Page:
Cryptocurrencies are often characterized by their wild price swings and volatility, but stablecoins are digital currencies designed to do the opposite — to hold a steady value.
If you have a stablecoin that is supposed to be equal to $1, then you can theoretically trust that it will always be worth one dollar. It’s like having a digital version of a dollar bill. That makes it easier to use cryptocurrencies for everyday things like buying goods or services, and reduces the risks associated with regular cryptocurrencies, which can go up or down in value very quickly.
These coins have become a crucial part of the overall crypto system — they currently have a market value nearing $130 billion, up from about $11 billion in June 2020. A lot of money is on the line, and with just days left until the US reaches its so-called X date — when the Treasury says the government must raise the debt ceiling or risk defaulting on its obligations — stablecoin companies are worried.
Circle, a financial service company that issues one of the world’s largest stablecoins tied to the US dollar, known as a USDC, has been preparing for months.
Before the Bell sat down with Circle CEO Jeremy Allaire to discuss what the company has been doing, regulation of stablecoins, the regional banking crisis and more.
This interview has been edited for length and clarity.
Before the Bell: President Joe Biden and House Speaker Kevin McCarthy have come to a deal, but lawmakers still have to approve it before the government runs out of cash. How are you prepping for a potential government default?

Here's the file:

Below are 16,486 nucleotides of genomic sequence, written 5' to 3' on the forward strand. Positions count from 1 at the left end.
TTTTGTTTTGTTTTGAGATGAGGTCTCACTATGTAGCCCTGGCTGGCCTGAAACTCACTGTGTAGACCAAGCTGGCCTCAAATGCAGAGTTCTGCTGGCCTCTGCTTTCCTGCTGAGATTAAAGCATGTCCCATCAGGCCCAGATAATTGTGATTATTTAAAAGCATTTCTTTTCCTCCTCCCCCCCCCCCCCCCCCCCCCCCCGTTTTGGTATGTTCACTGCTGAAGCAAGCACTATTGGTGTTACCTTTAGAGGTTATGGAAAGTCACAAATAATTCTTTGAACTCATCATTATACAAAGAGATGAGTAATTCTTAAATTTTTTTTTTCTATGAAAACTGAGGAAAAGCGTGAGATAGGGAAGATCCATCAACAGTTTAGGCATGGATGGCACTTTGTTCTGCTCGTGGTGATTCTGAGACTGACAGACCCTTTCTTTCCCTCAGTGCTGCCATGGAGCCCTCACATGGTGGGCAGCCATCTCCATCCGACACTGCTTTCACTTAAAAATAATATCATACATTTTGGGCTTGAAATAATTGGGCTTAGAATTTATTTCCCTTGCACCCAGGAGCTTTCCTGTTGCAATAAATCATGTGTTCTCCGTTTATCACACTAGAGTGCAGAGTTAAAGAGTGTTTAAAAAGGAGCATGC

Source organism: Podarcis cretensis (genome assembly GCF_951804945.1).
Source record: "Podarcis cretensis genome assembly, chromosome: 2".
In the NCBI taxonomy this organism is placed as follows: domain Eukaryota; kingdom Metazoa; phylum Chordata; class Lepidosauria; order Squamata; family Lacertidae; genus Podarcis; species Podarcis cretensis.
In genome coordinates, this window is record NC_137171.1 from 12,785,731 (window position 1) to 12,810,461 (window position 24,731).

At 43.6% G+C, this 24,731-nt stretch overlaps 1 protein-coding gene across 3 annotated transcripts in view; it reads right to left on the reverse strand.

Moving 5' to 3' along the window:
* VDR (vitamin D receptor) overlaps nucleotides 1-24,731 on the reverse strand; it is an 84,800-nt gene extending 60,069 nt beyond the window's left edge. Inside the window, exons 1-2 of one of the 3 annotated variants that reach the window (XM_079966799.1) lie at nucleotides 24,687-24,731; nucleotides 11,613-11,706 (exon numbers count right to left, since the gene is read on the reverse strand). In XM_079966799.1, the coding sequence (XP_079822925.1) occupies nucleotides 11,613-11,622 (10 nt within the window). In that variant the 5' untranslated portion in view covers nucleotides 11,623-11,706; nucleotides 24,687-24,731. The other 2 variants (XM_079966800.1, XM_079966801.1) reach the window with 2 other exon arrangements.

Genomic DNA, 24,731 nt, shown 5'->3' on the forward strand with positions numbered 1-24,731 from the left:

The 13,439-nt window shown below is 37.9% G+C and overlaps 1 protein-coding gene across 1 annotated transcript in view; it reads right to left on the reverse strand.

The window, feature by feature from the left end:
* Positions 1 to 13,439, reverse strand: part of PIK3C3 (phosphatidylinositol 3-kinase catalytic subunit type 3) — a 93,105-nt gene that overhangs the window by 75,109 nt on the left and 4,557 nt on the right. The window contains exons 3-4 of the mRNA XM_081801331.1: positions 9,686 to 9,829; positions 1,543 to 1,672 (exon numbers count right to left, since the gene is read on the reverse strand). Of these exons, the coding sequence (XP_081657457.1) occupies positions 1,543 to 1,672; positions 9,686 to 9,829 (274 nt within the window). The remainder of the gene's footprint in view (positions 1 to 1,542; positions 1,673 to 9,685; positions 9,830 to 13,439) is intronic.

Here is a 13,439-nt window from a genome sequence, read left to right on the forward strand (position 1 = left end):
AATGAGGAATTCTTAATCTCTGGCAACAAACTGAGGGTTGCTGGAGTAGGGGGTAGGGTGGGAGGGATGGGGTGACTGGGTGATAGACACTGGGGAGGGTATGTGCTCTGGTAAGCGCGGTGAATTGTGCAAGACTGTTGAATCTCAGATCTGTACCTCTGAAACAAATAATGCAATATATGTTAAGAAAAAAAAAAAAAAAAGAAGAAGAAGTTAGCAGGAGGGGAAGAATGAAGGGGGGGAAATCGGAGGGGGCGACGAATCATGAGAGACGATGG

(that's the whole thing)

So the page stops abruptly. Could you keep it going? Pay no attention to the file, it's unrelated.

Jeremy Allaire: At the highest level, USDC is designed to always be redeemed at $1. The way that the regulatory guidance around this is is set up, and our own self imposed approach to this, has been to hold the reserves in the the most safe, most liquid dollar assets in the world — so historically 80% of USDC reserves had been in short term US government Treasury bonds, so 90-day or less Treasury bonds. When people talk about the value of the dollar, that’s generally the anchor point, short duration Treasury bills.
Months ago, when this X date was established, we faced a situation where, in theory, if you’re holding Treasury bills that mature after May 31, and the government can’t pay them, and they’re not able to pay their debt, the dollar itself would de-peg because short term Treasury bonds are the reference point for cash and collateral in the broader financial system. So, we took measures to proactively ensure that we held no T-bills that matured beyond May 31.